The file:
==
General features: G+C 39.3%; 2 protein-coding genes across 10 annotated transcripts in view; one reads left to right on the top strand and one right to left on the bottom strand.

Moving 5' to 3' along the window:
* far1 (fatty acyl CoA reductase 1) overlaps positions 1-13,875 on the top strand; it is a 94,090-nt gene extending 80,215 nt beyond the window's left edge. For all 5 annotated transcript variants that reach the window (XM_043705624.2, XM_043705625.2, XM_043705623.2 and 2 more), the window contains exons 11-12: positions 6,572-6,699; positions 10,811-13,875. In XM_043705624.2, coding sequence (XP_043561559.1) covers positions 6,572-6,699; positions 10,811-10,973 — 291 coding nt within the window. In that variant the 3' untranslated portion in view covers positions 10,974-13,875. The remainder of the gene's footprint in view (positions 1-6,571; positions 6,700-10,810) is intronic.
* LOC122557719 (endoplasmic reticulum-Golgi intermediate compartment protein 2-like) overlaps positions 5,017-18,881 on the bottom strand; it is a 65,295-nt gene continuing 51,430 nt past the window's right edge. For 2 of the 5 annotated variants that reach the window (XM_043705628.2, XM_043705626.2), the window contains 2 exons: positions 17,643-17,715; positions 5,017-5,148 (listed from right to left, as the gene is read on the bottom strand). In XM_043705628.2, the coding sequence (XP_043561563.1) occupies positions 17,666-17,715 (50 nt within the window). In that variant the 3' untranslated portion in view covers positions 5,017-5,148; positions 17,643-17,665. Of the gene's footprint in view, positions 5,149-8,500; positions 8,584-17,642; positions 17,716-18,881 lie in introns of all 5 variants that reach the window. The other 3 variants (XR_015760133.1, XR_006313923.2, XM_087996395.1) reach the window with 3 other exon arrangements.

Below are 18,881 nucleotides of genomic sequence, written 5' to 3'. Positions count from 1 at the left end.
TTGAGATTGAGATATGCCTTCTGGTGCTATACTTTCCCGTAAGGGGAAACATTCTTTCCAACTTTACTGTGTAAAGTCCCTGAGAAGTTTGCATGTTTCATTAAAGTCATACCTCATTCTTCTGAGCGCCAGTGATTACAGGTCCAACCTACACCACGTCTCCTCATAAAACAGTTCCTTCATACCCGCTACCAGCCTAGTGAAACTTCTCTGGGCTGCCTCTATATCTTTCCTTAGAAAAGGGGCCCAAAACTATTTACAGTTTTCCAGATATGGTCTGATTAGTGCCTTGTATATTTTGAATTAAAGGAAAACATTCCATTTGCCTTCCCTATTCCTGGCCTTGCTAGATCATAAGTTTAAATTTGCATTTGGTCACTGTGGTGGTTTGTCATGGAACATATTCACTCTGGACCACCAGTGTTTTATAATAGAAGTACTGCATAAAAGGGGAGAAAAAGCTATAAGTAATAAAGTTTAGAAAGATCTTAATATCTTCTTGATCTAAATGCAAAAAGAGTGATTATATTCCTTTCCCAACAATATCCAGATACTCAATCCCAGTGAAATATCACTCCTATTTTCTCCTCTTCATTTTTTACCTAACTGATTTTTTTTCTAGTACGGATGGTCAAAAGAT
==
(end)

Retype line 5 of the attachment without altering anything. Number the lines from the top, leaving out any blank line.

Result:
Below are 18,881 nucleotides of genomic sequence, written 5' to 3'. Positions count from 1 at the left end.